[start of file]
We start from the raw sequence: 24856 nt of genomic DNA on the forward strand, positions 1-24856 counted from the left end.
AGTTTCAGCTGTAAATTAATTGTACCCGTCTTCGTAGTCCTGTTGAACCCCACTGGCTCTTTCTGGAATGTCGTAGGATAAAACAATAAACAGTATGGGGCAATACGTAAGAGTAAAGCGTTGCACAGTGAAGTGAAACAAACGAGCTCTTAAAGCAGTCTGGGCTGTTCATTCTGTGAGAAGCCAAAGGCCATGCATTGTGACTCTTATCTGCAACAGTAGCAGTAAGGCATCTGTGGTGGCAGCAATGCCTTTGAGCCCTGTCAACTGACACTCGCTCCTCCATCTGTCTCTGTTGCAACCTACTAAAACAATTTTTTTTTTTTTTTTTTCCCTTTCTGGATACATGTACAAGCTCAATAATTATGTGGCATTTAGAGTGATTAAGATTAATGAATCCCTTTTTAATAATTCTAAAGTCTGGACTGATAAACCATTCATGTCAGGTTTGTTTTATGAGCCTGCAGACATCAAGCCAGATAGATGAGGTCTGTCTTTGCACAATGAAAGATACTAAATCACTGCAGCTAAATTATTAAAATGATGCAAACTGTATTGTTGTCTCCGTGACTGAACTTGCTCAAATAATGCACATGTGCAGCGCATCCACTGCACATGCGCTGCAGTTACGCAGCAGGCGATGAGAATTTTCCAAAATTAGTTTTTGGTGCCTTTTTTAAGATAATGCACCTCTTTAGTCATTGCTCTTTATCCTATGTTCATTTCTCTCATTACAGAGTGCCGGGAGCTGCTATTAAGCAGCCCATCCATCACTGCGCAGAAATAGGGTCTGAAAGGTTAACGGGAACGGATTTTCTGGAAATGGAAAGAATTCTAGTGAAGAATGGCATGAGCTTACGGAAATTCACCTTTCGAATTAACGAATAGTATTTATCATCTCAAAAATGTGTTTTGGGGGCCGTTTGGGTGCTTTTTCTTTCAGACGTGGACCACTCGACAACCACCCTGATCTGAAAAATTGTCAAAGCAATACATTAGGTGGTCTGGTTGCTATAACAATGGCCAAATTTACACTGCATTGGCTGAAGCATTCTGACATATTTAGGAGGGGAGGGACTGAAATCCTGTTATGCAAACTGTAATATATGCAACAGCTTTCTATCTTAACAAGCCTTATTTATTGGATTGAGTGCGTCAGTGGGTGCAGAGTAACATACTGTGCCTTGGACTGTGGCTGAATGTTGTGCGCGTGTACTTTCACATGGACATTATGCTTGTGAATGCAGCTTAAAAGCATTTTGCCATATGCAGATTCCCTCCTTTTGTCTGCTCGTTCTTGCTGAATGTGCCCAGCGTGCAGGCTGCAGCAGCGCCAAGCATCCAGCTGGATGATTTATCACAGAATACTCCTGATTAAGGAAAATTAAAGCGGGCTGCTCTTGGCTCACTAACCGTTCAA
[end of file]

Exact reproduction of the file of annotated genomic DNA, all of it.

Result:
We start from the raw sequence: 24856 nt of genomic DNA on the forward strand, positions 1-24856 counted from the left end.
AGTTTCAGCTGTAAATTAATTGTACCCGTCTTCGTAGTCCTGTTGAACCCCACTGGCTCTTTCTGGAATGTCGTAGGATAAAACAATAAACAGTATGGGGCAATACGTAAGAGTAAAGCGTTGCACAGTGAAGTGAAACAAACGAGCTCTTAAAGCAGTCTGGGCTGTTCATTCTGTGAGAAGCCAAAGGCCATGCATTGTGACTCTTATCTGCAACAGTAGCAGTAAGGCATCTGTGGTGGCAGCAATGCCTTTGAGCCCTGTCAACTGACACTCGCTCCTCCATCTGTCTCTGTTGCAACCTACTAAAACAATTTTTTTTTTTTTTTTTTCCCTTTCTGGATACATGTACAAGCTCAATAATTATGTGGCATTTAGAGTGATTAAGATTAATGAATCCCTTTTTAATAATTCTAAAGTCTGGACTGATAAACCATTCATGTCAGGTTTGTTTTATGAGCCTGCAGACATCAAGCCAGATAGATGAGGTCTGTCTTTGCACAATGAAAGATACTAAATCACTGCAGCTAAATTATTAAAATGATGCAAACTGTATTGTTGTCTCCGTGACTGAACTTGCTCAAATAATGCACATGTGCAGCGCATCCACTGCACATGCGCTGCAGTTACGCAGCAGGCGATGAGAATTTTCCAAAATTAGTTTTTGGTGCCTTTTTTAAGATAATGCACCTCTTTAGTCATTGCTCTTTATCCTATGTTCATTTCTCTCATTACAGAGTGCCGGGAGCTGCTATTAAGCAGCCCATCCATCACTGCGCAGAAATAGGGTCTGAAAGGTTAACGGGAACGGATTTTCTGGAAATGGAAAGAATTCTAGTGAAGAATGGCATGAGCTTACGGAAATTCACCTTTCGAATTAACGAATAGTATTTATCATCTCAAAAATGTGTTTTGGGGGCCGTTTGGGTGCTTTTTCTTTCAGACGTGGACCACTCGACAACCACCCTGATCTGAAAAATTGTCAAAGCAATACATTAGGTGGTCTGGTTGCTATAACAATGGCCAAATTTACACTGCATTGGCTGAAGCATTCTGACATATTTAGGAGGGGAGGGACTGAAATCCTGTTATGCAAACTGTAATATATGCAACAGCTTTCTATCTTAACAAGCCTTATTTATTGGATTGAGTGCGTCAGTGGGTGCAGAGTAACATACTGTGCCTTGGACTGTGGCTGAATGTTGTGCGCGTGTACTTTCACATGGACATTATGCTTGTGAATGCAGCTTAAAAGCATTTTGCCATATGCAGATTCCCTCCTTTTGTCTGCTCGTTCTTGCTGAATGTGCCCAGCGTGCAGGCTGCAGCAGCGCCAAGCATCCAGCTGGATGATTTATCACAGAATACTCCTGATTAAGGAAAATTAAAGCGGGCTGCTCTTGGCTCACTAACCGTTCAA